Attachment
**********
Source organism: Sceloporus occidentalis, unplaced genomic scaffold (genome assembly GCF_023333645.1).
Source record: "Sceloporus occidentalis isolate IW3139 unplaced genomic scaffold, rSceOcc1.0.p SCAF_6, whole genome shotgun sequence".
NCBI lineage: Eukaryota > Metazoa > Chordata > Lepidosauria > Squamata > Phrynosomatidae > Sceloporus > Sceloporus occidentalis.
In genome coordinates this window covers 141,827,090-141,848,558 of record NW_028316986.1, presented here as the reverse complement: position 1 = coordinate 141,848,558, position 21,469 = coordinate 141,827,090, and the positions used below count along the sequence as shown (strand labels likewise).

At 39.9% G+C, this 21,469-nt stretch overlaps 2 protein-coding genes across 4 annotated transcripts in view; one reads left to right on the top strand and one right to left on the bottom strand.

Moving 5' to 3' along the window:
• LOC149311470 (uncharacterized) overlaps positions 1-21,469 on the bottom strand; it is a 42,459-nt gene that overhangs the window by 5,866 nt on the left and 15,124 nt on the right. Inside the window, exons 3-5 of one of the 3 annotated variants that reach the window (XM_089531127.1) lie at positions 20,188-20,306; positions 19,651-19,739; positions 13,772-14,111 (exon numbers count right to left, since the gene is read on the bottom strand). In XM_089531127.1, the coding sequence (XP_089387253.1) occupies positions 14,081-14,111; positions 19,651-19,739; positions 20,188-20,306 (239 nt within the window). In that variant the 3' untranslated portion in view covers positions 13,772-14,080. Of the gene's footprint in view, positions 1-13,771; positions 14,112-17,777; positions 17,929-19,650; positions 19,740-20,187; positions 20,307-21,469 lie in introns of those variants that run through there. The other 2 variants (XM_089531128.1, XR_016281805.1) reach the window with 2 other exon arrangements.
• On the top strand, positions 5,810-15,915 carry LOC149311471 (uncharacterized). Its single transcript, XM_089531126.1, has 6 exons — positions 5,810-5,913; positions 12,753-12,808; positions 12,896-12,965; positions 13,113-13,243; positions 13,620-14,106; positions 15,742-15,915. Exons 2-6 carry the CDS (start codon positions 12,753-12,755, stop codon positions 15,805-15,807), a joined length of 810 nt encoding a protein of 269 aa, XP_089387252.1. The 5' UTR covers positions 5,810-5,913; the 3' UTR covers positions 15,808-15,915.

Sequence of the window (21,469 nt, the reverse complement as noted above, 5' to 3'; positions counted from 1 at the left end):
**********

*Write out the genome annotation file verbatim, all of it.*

Source organism: Sceloporus occidentalis, unplaced genomic scaffold (genome assembly GCF_023333645.1).
Source record: "Sceloporus occidentalis isolate IW3139 unplaced genomic scaffold, rSceOcc1.0.p SCAF_6, whole genome shotgun sequence".
NCBI lineage: Eukaryota > Metazoa > Chordata > Lepidosauria > Squamata > Phrynosomatidae > Sceloporus > Sceloporus occidentalis.
In genome coordinates this window covers 141,827,090-141,848,558 of record NW_028316986.1, presented here as the reverse complement: position 1 = coordinate 141,848,558, position 21,469 = coordinate 141,827,090, and the positions used below count along the sequence as shown (strand labels likewise).

At 39.9% G+C, this 21,469-nt stretch overlaps 2 protein-coding genes across 4 annotated transcripts in view; one reads left to right on the top strand and one right to left on the bottom strand.

Moving 5' to 3' along the window:
• LOC149311470 (uncharacterized) overlaps positions 1-21,469 on the bottom strand; it is a 42,459-nt gene that overhangs the window by 5,866 nt on the left and 15,124 nt on the right. Inside the window, exons 3-5 of one of the 3 annotated variants that reach the window (XM_089531127.1) lie at positions 20,188-20,306; positions 19,651-19,739; positions 13,772-14,111 (exon numbers count right to left, since the gene is read on the bottom strand). In XM_089531127.1, the coding sequence (XP_089387253.1) occupies positions 14,081-14,111; positions 19,651-19,739; positions 20,188-20,306 (239 nt within the window). In that variant the 3' untranslated portion in view covers positions 13,772-14,080. Of the gene's footprint in view, positions 1-13,771; positions 14,112-17,777; positions 17,929-19,650; positions 19,740-20,187; positions 20,307-21,469 lie in introns of those variants that run through there. The other 2 variants (XM_089531128.1, XR_016281805.1) reach the window with 2 other exon arrangements.
• On the top strand, positions 5,810-15,915 carry LOC149311471 (uncharacterized). Its single transcript, XM_089531126.1, has 6 exons — positions 5,810-5,913; positions 12,753-12,808; positions 12,896-12,965; positions 13,113-13,243; positions 13,620-14,106; positions 15,742-15,915. Exons 2-6 carry the CDS (start codon positions 12,753-12,755, stop codon positions 15,805-15,807), a joined length of 810 nt encoding a protein of 269 aa, XP_089387252.1. The 5' UTR covers positions 5,810-5,913; the 3' UTR covers positions 15,808-15,915.

Sequence of the window (21,469 nt, the reverse complement as noted above, 5' to 3'; positions counted from 1 at the left end):